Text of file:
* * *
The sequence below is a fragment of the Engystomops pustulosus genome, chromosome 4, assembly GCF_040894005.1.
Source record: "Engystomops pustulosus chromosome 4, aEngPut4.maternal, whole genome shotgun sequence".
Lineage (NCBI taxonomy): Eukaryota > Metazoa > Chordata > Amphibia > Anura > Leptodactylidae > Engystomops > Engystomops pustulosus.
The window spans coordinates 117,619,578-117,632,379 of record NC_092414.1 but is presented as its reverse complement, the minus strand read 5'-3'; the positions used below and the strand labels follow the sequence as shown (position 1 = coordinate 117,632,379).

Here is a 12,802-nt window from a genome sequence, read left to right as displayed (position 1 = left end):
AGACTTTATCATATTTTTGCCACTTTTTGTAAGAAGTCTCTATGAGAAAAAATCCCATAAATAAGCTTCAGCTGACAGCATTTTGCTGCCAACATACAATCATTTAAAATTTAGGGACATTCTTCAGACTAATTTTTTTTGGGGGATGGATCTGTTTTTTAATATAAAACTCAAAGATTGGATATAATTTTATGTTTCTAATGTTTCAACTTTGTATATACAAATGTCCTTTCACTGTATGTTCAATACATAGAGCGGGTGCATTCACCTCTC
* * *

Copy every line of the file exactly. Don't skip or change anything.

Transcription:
The sequence below is a fragment of the Engystomops pustulosus genome, chromosome 4, assembly GCF_040894005.1.
Source record: "Engystomops pustulosus chromosome 4, aEngPut4.maternal, whole genome shotgun sequence".
Lineage (NCBI taxonomy): Eukaryota > Metazoa > Chordata > Amphibia > Anura > Leptodactylidae > Engystomops > Engystomops pustulosus.
The window spans coordinates 117,619,578-117,632,379 of record NC_092414.1 but is presented as its reverse complement, the minus strand read 5'-3'; the positions used below and the strand labels follow the sequence as shown (position 1 = coordinate 117,632,379).

Here is a 12,802-nt window from a genome sequence, read left to right as displayed (position 1 = left end):
AGACTTTATCATATTTTTGCCACTTTTTGTAAGAAGTCTCTATGAGAAAAAATCCCATAAATAAGCTTCAGCTGACAGCATTTTGCTGCCAACATACAATCATTTAAAATTTAGGGACATTCTTCAGACTAATTTTTTTTGGGGGATGGATCTGTTTTTTAATATAAAACTCAAAGATTGGATATAATTTTATGTTTCTAATGTTTCAACTTTGTATATACAAATGTCCTTTCACTGTATGTTCAATACATAGAGCGGGTGCATTCACCTCTC